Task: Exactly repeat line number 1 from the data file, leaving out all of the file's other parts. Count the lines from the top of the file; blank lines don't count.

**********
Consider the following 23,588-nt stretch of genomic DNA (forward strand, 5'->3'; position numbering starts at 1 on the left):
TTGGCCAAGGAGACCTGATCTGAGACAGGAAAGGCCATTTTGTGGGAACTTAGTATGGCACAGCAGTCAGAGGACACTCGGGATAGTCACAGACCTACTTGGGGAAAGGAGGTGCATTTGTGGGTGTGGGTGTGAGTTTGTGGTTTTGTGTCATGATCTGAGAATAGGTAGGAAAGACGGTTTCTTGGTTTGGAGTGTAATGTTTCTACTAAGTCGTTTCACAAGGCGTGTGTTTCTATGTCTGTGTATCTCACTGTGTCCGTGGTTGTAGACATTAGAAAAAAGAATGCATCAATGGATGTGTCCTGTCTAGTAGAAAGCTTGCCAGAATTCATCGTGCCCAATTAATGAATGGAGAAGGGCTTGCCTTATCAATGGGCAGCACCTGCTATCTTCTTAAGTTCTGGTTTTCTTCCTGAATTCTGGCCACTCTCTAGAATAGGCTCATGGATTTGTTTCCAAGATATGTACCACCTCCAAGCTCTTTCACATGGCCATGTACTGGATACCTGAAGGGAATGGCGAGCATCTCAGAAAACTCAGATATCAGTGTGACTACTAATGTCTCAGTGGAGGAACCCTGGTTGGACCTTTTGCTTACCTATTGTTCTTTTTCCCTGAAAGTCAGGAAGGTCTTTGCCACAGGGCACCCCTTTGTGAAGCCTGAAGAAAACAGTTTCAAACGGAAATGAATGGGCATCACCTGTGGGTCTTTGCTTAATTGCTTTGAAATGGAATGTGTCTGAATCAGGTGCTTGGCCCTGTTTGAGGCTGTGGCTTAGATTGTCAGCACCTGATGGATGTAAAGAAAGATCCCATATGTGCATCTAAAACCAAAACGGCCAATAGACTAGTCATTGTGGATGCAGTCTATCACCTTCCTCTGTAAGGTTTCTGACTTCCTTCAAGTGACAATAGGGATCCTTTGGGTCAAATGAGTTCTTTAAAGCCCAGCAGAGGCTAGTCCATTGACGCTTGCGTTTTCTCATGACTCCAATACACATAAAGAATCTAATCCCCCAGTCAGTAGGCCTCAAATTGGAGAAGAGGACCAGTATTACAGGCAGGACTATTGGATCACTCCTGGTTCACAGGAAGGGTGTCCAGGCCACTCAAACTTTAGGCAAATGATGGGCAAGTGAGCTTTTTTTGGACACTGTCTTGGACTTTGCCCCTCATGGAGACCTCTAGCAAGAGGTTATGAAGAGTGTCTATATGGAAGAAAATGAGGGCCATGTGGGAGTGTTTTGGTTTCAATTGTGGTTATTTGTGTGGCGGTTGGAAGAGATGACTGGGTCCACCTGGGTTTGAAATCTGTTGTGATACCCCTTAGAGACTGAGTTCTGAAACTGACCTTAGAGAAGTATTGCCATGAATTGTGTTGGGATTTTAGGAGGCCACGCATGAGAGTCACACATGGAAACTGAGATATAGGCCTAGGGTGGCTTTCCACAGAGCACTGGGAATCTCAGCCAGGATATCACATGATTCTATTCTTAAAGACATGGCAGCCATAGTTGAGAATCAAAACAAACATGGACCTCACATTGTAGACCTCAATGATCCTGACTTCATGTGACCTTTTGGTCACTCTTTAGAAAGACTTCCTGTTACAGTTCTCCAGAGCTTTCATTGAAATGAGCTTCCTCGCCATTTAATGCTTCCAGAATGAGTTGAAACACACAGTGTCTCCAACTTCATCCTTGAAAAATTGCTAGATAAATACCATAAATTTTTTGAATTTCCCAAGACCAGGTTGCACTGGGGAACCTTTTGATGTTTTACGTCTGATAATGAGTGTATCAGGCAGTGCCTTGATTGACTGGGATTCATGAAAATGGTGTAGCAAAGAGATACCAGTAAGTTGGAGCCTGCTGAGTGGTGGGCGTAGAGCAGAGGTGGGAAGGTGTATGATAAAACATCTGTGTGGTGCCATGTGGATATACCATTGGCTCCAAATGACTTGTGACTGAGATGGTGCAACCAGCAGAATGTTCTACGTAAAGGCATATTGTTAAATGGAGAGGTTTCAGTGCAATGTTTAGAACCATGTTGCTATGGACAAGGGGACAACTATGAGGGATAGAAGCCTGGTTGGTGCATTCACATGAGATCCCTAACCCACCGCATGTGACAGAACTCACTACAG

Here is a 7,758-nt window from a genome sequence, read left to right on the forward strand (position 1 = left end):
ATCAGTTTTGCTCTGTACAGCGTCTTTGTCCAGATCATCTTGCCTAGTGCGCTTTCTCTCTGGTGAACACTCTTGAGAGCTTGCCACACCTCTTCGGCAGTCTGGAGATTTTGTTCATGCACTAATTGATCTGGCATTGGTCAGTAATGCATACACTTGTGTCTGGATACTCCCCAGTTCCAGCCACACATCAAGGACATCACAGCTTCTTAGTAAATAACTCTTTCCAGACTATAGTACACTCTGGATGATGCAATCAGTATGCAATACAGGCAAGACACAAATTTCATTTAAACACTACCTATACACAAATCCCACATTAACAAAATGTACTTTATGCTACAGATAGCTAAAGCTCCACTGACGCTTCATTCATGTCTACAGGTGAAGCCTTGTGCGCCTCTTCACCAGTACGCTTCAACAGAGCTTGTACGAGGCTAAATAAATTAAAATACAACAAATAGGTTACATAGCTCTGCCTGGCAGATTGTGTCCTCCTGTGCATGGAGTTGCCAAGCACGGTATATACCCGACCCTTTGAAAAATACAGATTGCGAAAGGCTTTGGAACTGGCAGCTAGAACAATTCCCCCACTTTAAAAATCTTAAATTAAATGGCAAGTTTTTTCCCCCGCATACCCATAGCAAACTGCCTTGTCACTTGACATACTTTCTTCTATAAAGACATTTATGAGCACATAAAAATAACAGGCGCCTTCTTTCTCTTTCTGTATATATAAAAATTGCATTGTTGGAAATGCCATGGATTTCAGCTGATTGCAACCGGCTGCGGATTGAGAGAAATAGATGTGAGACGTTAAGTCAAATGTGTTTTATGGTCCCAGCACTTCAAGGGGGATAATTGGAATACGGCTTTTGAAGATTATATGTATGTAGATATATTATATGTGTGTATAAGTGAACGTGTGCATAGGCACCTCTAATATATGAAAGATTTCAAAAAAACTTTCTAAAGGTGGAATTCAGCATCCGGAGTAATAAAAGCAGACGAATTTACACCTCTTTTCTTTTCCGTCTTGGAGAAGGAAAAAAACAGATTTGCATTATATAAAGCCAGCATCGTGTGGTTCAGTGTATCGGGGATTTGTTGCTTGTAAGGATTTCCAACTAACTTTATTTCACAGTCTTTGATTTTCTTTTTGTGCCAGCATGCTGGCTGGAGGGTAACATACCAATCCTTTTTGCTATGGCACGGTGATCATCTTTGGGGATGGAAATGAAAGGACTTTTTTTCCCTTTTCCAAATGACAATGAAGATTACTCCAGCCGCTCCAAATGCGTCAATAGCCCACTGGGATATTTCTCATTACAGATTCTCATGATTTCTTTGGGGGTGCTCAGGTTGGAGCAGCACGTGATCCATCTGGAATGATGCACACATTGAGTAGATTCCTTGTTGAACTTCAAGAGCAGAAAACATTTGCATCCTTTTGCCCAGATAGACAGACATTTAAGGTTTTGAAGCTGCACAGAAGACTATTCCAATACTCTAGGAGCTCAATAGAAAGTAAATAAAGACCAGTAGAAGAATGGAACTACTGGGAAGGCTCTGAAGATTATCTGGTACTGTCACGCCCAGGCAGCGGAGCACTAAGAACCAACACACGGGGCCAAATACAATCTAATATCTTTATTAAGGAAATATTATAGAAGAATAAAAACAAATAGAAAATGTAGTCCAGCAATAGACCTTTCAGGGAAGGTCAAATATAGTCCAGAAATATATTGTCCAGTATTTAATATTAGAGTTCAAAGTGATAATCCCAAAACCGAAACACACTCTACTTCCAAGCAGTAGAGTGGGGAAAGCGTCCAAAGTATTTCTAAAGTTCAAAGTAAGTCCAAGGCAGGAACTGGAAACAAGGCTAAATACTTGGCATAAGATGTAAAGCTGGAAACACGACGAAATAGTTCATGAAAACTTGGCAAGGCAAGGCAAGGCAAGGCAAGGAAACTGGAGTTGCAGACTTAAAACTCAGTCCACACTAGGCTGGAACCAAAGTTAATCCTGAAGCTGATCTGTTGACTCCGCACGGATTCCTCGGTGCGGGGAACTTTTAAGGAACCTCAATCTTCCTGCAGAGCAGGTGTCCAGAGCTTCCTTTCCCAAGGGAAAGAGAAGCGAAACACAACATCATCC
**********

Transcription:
Consider the following 23,588-nt stretch of genomic DNA (forward strand, 5'->3'; position numbering starts at 1 on the left):